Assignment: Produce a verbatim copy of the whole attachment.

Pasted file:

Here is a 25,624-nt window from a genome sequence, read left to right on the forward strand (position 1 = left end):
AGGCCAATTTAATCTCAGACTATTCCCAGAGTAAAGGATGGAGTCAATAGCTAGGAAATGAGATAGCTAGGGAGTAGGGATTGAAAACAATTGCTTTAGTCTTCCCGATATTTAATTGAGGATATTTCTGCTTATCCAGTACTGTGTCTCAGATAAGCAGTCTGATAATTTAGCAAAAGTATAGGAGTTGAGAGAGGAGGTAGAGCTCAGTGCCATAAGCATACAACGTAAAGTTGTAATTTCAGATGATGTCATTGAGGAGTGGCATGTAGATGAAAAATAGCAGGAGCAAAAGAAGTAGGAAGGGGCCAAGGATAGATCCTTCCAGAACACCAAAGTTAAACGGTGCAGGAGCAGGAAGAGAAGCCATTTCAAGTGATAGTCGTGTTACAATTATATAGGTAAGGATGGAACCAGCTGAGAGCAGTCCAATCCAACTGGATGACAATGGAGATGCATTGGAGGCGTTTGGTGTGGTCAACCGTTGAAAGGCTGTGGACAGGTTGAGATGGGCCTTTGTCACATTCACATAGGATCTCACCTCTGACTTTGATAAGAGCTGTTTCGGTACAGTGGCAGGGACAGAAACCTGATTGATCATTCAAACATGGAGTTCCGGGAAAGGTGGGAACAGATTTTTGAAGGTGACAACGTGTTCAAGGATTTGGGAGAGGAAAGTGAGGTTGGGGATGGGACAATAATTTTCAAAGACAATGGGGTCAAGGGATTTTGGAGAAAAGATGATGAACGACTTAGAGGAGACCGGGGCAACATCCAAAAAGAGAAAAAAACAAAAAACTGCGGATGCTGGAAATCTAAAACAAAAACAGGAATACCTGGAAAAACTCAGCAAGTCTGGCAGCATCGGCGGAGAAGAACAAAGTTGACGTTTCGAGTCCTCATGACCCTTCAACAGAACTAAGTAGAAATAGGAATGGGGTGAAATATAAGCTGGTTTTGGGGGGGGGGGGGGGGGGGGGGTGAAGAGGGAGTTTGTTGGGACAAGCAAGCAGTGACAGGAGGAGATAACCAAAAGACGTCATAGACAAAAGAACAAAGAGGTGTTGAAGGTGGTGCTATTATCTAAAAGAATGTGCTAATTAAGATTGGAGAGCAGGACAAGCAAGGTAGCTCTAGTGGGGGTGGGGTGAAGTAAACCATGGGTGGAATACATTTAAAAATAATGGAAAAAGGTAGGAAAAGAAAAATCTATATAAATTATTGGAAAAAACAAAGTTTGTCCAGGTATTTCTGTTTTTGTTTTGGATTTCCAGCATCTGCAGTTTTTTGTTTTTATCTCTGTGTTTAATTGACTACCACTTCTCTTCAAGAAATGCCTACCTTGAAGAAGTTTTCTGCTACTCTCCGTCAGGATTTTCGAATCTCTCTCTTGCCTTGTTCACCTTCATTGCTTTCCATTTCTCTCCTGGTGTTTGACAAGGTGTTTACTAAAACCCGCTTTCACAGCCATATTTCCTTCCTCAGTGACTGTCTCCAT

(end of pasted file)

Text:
Here is a 25,624-nt window from a genome sequence, read left to right on the forward strand (position 1 = left end):
AGGCCAATTTAATCTCAGACTATTCCCAGAGTAAAGGATGGAGTCAATAGCTAGGAAATGAGATAGCTAGGGAGTAGGGATTGAAAACAATTGCTTTAGTCTTCCCGATATTTAATTGAGGATATTTCTGCTTATCCAGTACTGTGTCTCAGATAAGCAGTCTGATAATTTAGCAAAAGTATAGGAGTTGAGAGAGGAGGTAGAGCTCAGTGCCATAAGCATACAACGTAAAGTTGTAATTTCAGATGATGTCATTGAGGAGTGGCATGTAGATGAAAAATAGCAGGAGCAAAAGAAGTAGGAAGGGGCCAAGGATAGATCCTTCCAGAACACCAAAGTTAAACGGTGCAGGAGCAGGAAGAGAAGCCATTTCAAGTGATAGTCGTGTTACAATTATATAGGTAAGGATGGAACCAGCTGAGAGCAGTCCAATCCAACTGGATGACAATGGAGATGCATTGGAGGCGTTTGGTGTGGTCAACCGTTGAAAGGCTGTGGACAGGTTGAGATGGGCCTTTGTCACATTCACATAGGATCTCACCTCTGACTTTGATAAGAGCTGTTTCGGTACAGTGGCAGGGACAGAAACCTGATTGATCATTCAAACATGGAGTTCCGGGAAAGGTGGGAACAGATTTTTGAAGGTGACAACGTGTTCAAGGATTTGGGAGAGGAAAGTGAGGTTGGGGATGGGACAATAATTTTCAAAGACAATGGGGTCAAGGGATTTTGGAGAAAAGATGATGAACGACTTAGAGGAGACCGGGGCAACATCCAAAAAGAGAAAAAAACAAAAAACTGCGGATGCTGGAAATCTAAAACAAAAACAGGAATACCTGGAAAAACTCAGCAAGTCTGGCAGCATCGGCGGAGAAGAACAAAGTTGACGTTTCGAGTCCTCATGACCCTTCAACAGAACTAAGTAGAAATAGGAATGGGGTGAAATATAAGCTGGTTTTGGGGGGGGGGGGGGGGGGGGGGTGAAGAGGGAGTTTGTTGGGACAAGCAAGCAGTGACAGGAGGAGATAACCAAAAGACGTCATAGACAAAAGAACAAAGAGGTGTTGAAGGTGGTGCTATTATCTAAAAGAATGTGCTAATTAAGATTGGAGAGCAGGACAAGCAAGGTAGCTCTAGTGGGGGTGGGGTGAAGTAAACCATGGGTGGAATACATTTAAAAATAATGGAAAAAGGTAGGAAAAGAAAAATCTATATAAATTATTGGAAAAAACAAAGTTTGTCCAGGTATTTCTGTTTTTGTTTTGGATTTCCAGCATCTGCAGTTTTTTGTTTTTATCTCTGTGTTTAATTGACTACCACTTCTCTTCAAGAAATGCCTACCTTGAAGAAGTTTTCTGCTACTCTCCGTCAGGATTTTCGAATCTCTCTCTTGCCTTGTTCACCTTCATTGCTTTCCATTTCTCTCCTGGTGTTTGACAAGGTGTTTACTAAAACCCGCTTTCACAGCCATATTTCCTTCCTCAGTGACTGTCTCCAT